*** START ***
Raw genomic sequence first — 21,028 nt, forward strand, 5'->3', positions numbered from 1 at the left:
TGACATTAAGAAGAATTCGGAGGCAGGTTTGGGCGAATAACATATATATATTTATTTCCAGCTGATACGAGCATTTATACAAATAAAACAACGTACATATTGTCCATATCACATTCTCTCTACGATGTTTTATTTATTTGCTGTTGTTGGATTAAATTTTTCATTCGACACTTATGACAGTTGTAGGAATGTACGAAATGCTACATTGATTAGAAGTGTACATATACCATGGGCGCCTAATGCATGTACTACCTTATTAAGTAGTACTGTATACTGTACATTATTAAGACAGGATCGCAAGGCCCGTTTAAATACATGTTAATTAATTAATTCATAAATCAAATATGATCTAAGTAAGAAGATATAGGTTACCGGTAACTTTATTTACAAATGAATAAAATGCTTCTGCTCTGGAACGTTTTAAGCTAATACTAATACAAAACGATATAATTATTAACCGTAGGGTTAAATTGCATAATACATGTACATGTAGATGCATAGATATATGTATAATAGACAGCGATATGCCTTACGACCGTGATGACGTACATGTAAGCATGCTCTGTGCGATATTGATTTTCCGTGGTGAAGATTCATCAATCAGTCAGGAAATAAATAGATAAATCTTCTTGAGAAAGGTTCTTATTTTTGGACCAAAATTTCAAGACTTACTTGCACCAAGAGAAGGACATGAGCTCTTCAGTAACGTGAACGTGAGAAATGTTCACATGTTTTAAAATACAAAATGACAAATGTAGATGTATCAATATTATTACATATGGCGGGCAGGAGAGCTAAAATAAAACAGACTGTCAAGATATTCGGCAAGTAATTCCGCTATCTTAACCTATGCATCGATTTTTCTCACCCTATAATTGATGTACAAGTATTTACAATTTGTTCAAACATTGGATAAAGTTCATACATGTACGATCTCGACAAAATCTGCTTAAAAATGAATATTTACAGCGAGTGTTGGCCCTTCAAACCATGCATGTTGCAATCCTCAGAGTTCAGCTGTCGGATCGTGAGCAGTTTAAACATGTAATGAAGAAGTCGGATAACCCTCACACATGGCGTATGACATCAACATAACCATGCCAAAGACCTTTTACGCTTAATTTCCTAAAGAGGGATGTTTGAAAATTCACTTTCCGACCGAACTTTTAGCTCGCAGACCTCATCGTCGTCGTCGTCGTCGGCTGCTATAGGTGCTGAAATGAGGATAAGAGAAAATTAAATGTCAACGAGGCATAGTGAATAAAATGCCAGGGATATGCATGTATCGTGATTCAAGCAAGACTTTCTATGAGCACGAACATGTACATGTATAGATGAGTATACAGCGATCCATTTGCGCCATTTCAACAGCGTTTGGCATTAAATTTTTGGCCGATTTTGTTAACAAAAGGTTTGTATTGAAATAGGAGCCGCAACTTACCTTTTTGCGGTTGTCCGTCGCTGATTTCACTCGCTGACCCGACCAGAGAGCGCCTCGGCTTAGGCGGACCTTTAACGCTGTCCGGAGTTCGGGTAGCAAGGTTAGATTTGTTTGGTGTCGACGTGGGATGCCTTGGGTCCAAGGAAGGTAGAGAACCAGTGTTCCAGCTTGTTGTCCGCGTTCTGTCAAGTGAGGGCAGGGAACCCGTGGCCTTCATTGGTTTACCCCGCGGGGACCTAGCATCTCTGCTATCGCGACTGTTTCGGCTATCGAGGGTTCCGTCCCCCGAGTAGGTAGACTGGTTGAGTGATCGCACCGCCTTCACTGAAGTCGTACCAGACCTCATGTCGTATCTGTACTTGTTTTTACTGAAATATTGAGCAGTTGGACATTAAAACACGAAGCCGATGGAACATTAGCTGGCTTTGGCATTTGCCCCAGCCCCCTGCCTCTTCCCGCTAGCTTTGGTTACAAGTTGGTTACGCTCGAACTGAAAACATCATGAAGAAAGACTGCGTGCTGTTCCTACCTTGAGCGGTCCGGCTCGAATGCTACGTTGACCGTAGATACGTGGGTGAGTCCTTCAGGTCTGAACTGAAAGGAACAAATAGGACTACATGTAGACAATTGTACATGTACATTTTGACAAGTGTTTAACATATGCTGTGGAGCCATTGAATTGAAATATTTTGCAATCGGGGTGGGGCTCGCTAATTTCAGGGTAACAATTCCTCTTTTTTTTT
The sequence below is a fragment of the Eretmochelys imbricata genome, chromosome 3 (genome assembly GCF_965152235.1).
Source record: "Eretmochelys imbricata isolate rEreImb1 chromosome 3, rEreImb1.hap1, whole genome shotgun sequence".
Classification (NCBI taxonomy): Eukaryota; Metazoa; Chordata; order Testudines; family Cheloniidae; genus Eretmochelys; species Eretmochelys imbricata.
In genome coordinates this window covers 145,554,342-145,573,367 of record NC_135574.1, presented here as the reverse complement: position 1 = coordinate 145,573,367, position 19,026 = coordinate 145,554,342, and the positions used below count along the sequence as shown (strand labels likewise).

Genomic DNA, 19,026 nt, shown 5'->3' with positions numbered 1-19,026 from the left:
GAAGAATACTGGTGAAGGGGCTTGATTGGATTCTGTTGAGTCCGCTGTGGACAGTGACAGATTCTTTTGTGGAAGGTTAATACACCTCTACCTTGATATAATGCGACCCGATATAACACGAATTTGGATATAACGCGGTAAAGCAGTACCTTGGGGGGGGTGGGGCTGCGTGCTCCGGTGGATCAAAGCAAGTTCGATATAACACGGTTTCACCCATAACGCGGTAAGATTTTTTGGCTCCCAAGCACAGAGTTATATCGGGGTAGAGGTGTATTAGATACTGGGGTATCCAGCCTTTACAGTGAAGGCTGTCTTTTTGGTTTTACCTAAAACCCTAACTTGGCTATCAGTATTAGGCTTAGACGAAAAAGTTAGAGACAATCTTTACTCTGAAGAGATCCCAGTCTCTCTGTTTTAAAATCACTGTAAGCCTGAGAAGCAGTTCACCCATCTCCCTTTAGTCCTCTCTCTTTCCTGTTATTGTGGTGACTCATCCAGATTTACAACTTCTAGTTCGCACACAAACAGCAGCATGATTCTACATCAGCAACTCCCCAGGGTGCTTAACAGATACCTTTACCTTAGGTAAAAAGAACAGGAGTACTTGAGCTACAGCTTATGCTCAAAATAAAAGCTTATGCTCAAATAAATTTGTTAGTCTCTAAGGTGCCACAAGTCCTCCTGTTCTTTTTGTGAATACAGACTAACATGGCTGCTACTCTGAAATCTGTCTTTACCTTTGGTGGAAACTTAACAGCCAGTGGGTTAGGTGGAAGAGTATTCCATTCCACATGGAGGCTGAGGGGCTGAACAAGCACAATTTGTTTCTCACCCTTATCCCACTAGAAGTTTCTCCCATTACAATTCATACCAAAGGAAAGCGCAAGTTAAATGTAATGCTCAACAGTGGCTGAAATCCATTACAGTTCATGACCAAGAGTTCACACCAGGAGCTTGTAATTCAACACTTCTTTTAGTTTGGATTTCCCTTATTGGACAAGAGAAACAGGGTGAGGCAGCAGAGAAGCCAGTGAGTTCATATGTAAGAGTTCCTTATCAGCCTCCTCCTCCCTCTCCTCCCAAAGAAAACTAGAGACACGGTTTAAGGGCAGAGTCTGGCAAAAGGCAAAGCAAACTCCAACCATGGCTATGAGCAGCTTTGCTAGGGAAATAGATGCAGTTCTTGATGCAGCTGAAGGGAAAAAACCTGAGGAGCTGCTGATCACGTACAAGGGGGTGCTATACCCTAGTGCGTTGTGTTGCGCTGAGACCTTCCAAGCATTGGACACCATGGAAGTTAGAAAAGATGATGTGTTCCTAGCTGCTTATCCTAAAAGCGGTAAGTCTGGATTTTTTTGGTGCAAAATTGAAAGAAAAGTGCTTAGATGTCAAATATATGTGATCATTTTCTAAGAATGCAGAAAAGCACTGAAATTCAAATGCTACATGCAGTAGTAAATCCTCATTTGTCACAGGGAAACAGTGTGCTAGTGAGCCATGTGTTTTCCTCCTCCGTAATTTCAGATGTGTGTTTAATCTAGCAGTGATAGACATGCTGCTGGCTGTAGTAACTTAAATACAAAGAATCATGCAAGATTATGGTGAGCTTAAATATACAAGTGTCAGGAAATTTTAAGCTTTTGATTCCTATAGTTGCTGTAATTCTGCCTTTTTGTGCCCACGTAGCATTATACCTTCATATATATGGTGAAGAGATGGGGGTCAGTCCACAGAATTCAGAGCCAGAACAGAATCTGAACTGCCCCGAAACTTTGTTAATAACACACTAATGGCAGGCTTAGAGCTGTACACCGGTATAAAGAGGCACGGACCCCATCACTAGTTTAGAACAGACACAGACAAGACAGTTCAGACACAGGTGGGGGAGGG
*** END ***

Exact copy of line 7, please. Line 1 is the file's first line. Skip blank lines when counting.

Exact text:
Genomic DNA, 19,026 nt, shown 5'->3' with positions numbered 1-19,026 from the left: